Laboratories occasionally report an equivocal +/– result. These should also be interpreted using the described appropriate changes in paired serology (Figure 1; Table 2). For instance, sequential identical equivocal results are inconsistent with a diagnosis of acute RRV/BFV. Whether patients infected with serologically related arthritogenic alphaviruses (eg chikungunya virus, Mayaro virus, o’nyong nyong)1 would return a positive result in the RRV/BFV ELISA tests has not been definitively studied. A travel history would guide the clinician to the appropriate investigations.

RRV and BFV serology is therefore not 100% reliable and needs to be interpreted with caution. The statement ‘suggests recent infection’, provided with an IgM+ pathology test result, should similarly be treated with caution. Paired serology will improve the chances of a correct serodiagnosis (Table 2). Although viral nucleic acid detection assays are available,21 they need to be applied during the 5–7-day viraemic period (Figure 1) and are thus usually unhelpful in resolving ambiguous serology.

Persistent IgM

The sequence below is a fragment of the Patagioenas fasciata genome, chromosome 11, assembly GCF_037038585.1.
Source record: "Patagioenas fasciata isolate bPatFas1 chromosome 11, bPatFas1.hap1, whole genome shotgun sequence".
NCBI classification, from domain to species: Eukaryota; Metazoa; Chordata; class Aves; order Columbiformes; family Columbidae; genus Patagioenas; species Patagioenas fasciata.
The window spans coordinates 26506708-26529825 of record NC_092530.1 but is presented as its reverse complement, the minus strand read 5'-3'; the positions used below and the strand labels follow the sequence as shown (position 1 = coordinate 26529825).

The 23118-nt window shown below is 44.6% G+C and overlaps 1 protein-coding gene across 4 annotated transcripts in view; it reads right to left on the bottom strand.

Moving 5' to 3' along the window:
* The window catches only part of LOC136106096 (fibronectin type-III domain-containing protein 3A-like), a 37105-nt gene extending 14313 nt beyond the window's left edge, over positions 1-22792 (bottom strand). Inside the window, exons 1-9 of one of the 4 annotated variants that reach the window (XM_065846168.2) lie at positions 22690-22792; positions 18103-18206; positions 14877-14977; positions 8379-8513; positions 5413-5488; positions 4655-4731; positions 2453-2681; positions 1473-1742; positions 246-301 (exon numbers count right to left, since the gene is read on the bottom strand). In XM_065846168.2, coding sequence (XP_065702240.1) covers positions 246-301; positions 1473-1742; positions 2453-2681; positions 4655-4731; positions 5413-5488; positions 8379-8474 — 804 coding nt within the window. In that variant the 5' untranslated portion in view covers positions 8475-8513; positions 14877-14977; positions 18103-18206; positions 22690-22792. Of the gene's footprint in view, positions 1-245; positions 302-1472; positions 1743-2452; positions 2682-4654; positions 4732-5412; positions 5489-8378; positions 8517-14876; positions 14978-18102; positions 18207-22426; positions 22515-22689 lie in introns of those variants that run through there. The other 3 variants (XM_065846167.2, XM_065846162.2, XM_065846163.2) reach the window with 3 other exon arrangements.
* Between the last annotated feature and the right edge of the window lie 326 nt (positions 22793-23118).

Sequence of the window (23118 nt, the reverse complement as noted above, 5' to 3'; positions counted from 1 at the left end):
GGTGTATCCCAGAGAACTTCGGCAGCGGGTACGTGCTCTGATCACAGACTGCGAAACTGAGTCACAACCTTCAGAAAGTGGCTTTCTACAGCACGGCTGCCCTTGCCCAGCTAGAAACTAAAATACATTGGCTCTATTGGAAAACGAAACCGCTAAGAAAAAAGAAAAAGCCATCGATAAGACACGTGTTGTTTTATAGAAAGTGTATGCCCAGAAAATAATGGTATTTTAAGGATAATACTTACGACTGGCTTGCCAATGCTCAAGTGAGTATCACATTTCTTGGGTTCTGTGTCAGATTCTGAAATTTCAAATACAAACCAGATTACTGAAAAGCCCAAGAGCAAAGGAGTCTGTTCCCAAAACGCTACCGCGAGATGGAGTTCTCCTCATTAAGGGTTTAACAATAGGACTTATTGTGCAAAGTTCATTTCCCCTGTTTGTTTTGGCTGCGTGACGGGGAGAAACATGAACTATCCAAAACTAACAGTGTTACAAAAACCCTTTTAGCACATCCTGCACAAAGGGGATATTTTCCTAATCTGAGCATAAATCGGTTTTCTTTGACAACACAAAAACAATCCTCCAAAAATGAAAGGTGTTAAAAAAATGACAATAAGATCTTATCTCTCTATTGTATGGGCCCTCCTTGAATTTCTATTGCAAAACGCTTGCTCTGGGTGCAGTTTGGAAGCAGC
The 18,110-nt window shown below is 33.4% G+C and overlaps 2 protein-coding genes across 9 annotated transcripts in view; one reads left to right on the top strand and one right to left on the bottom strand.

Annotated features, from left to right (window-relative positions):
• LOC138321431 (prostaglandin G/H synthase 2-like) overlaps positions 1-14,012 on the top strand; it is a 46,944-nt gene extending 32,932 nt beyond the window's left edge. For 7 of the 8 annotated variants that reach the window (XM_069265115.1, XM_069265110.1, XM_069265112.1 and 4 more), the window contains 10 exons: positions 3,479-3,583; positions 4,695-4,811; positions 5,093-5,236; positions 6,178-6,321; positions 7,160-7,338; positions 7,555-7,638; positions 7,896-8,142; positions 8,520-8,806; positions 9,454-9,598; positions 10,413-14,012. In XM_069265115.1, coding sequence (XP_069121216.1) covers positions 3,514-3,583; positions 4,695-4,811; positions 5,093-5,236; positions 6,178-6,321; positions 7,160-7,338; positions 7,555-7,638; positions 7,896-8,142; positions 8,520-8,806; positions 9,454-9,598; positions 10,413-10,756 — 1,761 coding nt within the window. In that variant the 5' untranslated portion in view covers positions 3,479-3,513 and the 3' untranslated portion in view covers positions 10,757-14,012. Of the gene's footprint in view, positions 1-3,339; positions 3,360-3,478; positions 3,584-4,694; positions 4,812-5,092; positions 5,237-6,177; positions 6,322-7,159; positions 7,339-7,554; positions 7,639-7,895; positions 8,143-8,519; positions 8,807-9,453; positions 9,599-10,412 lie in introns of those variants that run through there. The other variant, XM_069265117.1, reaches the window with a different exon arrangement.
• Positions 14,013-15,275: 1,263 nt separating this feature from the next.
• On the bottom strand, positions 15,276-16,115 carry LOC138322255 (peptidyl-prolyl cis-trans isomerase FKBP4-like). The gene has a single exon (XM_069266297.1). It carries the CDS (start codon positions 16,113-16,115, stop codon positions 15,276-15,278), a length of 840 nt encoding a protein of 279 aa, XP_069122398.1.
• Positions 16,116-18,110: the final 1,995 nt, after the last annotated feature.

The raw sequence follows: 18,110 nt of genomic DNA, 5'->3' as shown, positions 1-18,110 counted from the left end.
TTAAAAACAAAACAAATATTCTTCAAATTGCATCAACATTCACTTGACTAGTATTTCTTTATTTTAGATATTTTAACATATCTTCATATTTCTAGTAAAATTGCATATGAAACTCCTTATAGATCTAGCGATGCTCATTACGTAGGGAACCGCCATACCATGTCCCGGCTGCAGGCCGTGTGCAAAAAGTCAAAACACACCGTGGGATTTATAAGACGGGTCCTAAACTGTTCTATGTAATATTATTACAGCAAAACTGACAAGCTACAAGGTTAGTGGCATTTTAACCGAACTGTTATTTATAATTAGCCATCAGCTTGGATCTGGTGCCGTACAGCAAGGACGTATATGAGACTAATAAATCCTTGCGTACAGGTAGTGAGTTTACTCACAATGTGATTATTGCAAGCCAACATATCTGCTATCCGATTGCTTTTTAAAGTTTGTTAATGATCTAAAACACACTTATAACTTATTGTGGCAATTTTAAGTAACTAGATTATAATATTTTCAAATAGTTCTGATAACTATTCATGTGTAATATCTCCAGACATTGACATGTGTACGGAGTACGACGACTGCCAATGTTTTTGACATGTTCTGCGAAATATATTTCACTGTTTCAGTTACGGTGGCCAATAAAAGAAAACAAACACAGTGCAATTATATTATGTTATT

Although IgM levels usually drop below detection after 1–3 months, in some patients an IgM+/IgG+ alphaviral serology result can persist for an extended period.22,23 In one study of paired serology, 19 of 116 (16.3%) patients with RRV showed a persistent IgM response lasting between 7 months and 8 years (with patients not followed-up to check if their IgM levels dropped).24 The extended persistence of IgM+ results is not restricted to alphavirus serodiagnoses, but has also been reported for commercial dengue virus serology assays.25 Thus, paired serology tests, with both results returning an IgM+/IgG+ result (Table 2, scenario 8), do not provide strong evidence for a recent RRV/BFV infection. Despite incidental findings,23 there is no compelling evidence that 1) persistent IgM has clinical relevance,22 2) re-exposure can significantly increase IgM levels or 3) reinfection or reactivation occurs, given the likely lifelong immunity.